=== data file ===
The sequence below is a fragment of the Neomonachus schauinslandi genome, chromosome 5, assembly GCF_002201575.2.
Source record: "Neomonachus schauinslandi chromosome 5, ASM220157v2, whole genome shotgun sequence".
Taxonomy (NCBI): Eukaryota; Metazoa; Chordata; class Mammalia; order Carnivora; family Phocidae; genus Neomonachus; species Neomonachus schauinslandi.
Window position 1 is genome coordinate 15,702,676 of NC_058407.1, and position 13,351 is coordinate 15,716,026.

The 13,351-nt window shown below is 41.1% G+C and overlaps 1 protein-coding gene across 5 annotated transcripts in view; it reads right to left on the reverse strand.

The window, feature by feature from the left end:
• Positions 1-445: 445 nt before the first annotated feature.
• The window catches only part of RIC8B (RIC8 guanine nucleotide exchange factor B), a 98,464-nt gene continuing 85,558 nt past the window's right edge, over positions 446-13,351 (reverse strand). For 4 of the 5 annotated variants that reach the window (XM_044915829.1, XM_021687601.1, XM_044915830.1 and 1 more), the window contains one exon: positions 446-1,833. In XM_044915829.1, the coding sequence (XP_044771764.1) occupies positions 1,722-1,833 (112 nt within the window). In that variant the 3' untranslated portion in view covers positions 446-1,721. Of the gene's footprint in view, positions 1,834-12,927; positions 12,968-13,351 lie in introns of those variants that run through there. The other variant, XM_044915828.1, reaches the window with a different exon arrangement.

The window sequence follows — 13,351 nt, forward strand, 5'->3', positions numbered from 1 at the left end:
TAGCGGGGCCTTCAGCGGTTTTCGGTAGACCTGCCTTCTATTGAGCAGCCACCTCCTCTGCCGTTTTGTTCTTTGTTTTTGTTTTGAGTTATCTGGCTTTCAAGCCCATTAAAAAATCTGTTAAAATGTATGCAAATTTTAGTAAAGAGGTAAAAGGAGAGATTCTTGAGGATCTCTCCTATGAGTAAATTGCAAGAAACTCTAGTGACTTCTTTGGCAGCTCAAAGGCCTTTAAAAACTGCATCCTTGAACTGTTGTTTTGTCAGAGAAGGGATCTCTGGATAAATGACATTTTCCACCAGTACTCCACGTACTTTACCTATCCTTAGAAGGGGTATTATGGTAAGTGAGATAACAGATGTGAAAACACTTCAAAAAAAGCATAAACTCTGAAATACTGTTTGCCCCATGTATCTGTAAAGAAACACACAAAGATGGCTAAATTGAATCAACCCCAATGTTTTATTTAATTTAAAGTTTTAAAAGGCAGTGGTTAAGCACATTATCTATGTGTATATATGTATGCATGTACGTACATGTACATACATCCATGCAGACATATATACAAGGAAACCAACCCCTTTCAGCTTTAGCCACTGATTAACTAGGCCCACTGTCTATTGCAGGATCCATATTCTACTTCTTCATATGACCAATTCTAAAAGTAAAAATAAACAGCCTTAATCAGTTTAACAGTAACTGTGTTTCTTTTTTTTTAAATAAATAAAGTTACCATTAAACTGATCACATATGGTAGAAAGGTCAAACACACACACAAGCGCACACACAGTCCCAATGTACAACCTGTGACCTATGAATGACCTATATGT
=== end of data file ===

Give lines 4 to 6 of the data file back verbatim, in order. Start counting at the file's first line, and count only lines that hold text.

Window position 1 is genome coordinate 15,702,676 of NC_058407.1, and position 13,351 is coordinate 15,716,026.

The 13,351-nt window shown below is 41.1% G+C and overlaps 1 protein-coding gene across 5 annotated transcripts in view; it reads right to left on the reverse strand.

The window, feature by feature from the left end: